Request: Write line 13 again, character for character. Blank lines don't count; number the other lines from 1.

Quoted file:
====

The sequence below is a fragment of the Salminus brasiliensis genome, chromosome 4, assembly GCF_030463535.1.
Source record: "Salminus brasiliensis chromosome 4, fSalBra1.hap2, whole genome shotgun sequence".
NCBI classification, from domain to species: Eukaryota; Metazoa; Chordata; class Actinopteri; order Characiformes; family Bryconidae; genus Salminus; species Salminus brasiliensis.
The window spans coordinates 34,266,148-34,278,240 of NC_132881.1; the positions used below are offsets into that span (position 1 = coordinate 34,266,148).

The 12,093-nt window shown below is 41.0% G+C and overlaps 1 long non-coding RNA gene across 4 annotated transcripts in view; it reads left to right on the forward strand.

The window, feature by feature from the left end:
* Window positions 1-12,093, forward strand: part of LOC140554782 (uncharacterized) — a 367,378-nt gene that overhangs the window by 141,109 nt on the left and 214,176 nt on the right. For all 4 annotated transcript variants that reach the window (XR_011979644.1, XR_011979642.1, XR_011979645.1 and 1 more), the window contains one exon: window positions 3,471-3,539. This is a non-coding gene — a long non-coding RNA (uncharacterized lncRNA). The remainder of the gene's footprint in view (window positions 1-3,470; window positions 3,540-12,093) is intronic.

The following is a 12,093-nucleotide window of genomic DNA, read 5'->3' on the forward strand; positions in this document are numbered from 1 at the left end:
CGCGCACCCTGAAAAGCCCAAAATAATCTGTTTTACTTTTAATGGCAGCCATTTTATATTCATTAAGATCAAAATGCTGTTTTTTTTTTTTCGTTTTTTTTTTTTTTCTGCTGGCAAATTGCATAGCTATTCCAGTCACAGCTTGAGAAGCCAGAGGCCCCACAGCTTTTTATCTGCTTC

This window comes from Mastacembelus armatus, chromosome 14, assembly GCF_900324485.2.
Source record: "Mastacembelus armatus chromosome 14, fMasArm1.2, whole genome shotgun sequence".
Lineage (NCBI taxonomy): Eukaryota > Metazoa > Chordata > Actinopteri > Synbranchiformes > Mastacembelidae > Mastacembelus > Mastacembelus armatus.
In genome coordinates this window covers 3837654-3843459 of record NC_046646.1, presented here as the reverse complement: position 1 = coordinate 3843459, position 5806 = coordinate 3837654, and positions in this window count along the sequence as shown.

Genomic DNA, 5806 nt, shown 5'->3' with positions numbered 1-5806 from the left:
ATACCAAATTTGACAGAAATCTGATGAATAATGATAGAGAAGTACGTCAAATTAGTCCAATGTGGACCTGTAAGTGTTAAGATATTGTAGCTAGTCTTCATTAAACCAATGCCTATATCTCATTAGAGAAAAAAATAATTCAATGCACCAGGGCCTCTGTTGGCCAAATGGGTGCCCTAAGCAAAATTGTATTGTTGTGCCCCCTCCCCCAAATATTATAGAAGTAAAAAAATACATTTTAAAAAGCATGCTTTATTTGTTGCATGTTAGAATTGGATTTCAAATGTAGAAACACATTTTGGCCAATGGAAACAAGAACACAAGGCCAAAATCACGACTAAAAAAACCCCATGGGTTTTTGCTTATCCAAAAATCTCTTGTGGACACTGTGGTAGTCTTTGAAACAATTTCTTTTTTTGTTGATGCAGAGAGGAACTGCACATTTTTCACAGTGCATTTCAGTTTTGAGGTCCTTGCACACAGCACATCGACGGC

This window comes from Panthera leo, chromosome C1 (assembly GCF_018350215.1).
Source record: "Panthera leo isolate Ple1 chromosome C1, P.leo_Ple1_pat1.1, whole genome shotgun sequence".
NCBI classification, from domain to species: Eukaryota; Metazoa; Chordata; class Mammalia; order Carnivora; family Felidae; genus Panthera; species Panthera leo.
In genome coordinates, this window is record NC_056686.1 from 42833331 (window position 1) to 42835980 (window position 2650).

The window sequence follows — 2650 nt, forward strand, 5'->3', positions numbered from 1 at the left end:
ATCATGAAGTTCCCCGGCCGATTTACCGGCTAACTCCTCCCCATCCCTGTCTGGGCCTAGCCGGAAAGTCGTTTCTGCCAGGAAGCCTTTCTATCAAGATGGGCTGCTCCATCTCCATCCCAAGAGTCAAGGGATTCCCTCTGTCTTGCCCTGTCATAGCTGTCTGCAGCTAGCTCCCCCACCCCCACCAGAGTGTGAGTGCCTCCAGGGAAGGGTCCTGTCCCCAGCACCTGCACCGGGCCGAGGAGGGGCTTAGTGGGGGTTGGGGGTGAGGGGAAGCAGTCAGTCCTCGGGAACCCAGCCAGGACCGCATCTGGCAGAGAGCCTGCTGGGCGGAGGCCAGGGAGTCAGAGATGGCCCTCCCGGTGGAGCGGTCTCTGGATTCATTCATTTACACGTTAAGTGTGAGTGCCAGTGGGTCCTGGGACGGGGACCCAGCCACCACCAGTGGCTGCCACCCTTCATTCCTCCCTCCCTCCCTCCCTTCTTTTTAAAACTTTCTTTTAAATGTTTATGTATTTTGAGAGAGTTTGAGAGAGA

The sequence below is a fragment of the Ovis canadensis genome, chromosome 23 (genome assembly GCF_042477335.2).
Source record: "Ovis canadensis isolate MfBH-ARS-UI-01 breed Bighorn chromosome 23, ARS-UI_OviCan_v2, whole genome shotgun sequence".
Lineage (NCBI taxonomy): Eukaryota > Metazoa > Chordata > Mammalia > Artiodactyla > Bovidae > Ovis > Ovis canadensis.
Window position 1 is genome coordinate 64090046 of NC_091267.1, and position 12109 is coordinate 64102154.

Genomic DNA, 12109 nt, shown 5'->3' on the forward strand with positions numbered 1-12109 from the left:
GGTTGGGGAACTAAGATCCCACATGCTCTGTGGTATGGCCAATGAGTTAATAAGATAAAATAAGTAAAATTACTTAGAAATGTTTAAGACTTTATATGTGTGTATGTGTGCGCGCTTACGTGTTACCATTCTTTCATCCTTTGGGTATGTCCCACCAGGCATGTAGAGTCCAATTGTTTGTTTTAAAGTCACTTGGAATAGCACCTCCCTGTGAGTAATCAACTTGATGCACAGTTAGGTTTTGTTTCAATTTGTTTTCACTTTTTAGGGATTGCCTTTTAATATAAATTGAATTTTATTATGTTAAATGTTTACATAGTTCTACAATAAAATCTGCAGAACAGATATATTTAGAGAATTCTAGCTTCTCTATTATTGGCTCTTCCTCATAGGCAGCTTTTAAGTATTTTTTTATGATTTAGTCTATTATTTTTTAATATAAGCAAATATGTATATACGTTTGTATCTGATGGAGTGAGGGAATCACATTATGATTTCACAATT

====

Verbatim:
In genome coordinates this window covers 3837654-3843459 of record NC_046646.1, presented here as the reverse complement: position 1 = coordinate 3843459, position 5806 = coordinate 3837654, and positions in this window count along the sequence as shown.